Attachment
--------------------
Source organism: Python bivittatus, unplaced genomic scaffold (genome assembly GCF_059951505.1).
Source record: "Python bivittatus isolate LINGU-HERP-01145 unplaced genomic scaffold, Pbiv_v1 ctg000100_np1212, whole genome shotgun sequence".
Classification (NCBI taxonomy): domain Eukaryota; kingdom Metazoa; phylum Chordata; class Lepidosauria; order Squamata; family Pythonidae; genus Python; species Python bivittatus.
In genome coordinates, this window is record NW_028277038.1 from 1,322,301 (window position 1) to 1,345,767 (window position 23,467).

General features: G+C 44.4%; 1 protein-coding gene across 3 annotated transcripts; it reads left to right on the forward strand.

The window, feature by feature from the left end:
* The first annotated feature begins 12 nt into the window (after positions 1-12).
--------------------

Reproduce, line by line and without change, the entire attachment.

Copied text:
Source organism: Python bivittatus, unplaced genomic scaffold (genome assembly GCF_059951505.1).
Source record: "Python bivittatus isolate LINGU-HERP-01145 unplaced genomic scaffold, Pbiv_v1 ctg000100_np1212, whole genome shotgun sequence".
Classification (NCBI taxonomy): domain Eukaryota; kingdom Metazoa; phylum Chordata; class Lepidosauria; order Squamata; family Pythonidae; genus Python; species Python bivittatus.
In genome coordinates, this window is record NW_028277038.1 from 1,322,301 (window position 1) to 1,345,767 (window position 23,467).

General features: G+C 44.4%; 1 protein-coding gene across 3 annotated transcripts; it reads left to right on the forward strand.

The window, feature by feature from the left end:
* The first annotated feature begins 12 nt into the window (after positions 1-12).